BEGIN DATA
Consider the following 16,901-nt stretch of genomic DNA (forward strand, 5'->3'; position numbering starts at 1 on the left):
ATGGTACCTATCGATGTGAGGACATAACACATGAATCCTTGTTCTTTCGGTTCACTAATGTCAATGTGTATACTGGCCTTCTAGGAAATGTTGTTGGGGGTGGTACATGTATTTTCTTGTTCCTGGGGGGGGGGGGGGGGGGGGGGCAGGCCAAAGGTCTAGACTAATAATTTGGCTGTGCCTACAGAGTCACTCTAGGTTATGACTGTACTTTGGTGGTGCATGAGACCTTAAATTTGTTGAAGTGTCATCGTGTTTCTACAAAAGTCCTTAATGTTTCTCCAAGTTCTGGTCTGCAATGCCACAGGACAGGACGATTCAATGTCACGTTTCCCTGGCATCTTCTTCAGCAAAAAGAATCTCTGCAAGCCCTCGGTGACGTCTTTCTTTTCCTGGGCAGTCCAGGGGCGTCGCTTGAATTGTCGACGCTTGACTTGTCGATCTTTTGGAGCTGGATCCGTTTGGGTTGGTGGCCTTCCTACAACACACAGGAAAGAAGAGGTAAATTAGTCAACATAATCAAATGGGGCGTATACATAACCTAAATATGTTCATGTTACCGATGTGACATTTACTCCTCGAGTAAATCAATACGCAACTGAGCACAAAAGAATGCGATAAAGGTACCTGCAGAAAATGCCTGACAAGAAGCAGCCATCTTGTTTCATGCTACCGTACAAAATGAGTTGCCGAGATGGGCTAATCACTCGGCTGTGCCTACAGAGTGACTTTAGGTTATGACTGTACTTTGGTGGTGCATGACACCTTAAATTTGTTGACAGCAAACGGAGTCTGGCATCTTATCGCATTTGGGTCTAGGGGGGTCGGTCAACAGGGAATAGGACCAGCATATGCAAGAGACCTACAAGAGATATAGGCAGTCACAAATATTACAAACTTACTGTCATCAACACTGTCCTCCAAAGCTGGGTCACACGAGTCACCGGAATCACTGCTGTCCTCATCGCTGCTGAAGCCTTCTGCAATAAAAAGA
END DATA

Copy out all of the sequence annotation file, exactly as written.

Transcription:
Consider the following 16,901-nt stretch of genomic DNA (forward strand, 5'->3'; position numbering starts at 1 on the left):
ATGGTACCTATCGATGTGAGGACATAACACATGAATCCTTGTTCTTTCGGTTCACTAATGTCAATGTGTATACTGGCCTTCTAGGAAATGTTGTTGGGGGTGGTACATGTATTTTCTTGTTCCTGGGGGGGGGGGGGGGGGGGGGGCAGGCCAAAGGTCTAGACTAATAATTTGGCTGTGCCTACAGAGTCACTCTAGGTTATGACTGTACTTTGGTGGTGCATGAGACCTTAAATTTGTTGAAGTGTCATCGTGTTTCTACAAAAGTCCTTAATGTTTCTCCAAGTTCTGGTCTGCAATGCCACAGGACAGGACGATTCAATGTCACGTTTCCCTGGCATCTTCTTCAGCAAAAAGAATCTCTGCAAGCCCTCGGTGACGTCTTTCTTTTCCTGGGCAGTCCAGGGGCGTCGCTTGAATTGTCGACGCTTGACTTGTCGATCTTTTGGAGCTGGATCCGTTTGGGTTGGTGGCCTTCCTACAACACACAGGAAAGAAGAGGTAAATTAGTCAACATAATCAAATGGGGCGTATACATAACCTAAATATGTTCATGTTACCGATGTGACATTTACTCCTCGAGTAAATCAATACGCAACTGAGCACAAAAGAATGCGATAAAGGTACCTGCAGAAAATGCCTGACAAGAAGCAGCCATCTTGTTTCATGCTACCGTACAAAATGAGTTGCCGAGATGGGCTAATCACTCGGCTGTGCCTACAGAGTGACTTTAGGTTATGACTGTACTTTGGTGGTGCATGACACCTTAAATTTGTTGACAGCAAACGGAGTCTGGCATCTTATCGCATTTGGGTCTAGGGGGGTCGGTCAACAGGGAATAGGACCAGCATATGCAAGAGACCTACAAGAGATATAGGCAGTCACAAATATTACAAACTTACTGTCATCAACACTGTCCTCCAAAGCTGGGTCACACGAGTCACCGGAATCACTGCTGTCCTCATCGCTGCTGAAGCCTTCTGCAATAAAAAGA